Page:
Boston, January 2, 1855.
Dear Sir, — . . . It has been asserted that the emigrants have had their expenses paid to go to Kansas and vote. In your published speech you say that the same game may have been played on both sides.
As you love to know the truth and to defend it, I will state that not one man has gone from New England who has had his expenses paid, even in part. I am the treasurer and a trustee of the only New England society which has sent out settlers, and know that all the money collected has been spent in erecting school-houses, temporary huts, steam saw and grist mill, in purchasing a tavern in the town of Kansas, Mo., and for similar purposes, and for nothing worse.
In soliciting subscriptions or receiving them, it is usual to allow the subscriber to take and pay for it as stock, say $200, and to receive a certificate of it, as in any other stock company; or to give outright, for the same, $100. Many prefer to give the money; that is, they do not value the stock at half price. None has ever been sold, nor would it sell at over one half; nor do I believe that there is a stockholder who would not have taken three fourths of the cost the moment when he paid the money. It is what those who favor it call a “patriotic” movement, to bring into active and healthy life a new State, and to keep slavery out of it; to get good institutions in, and to keep a bad institution out. Those “sent out” have not been abolitionists; so far as we know, not one known to be of that stamp has gone in our parties. They are free to vote and to do as they please. The society has no agreement with them nor pledge, nor are they asked any questions; since it is presumed that all New England men think alike about the iniquity of the measure of the last session, and as you do.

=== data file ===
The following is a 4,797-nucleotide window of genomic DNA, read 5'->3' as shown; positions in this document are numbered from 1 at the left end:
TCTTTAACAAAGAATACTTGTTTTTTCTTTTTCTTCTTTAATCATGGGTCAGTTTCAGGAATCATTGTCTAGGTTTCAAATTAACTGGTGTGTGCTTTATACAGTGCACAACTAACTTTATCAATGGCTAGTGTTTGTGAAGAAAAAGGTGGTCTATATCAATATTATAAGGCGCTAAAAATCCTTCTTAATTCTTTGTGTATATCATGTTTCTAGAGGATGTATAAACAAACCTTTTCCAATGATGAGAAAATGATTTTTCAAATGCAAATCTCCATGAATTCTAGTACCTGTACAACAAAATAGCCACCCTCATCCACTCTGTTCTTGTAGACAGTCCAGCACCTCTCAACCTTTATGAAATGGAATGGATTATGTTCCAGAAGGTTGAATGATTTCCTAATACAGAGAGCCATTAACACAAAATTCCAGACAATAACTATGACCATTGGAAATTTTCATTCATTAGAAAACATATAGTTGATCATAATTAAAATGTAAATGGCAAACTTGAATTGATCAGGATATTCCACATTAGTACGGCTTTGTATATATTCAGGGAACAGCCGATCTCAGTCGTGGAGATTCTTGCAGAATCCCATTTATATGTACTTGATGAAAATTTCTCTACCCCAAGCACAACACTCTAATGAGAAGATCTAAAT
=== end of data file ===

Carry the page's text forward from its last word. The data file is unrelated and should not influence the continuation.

A. A. L.
SOURCE: William Lawrence, Life of Amos A. Lawrence: With Extracts from His Diary and Correspondence, p. 86-8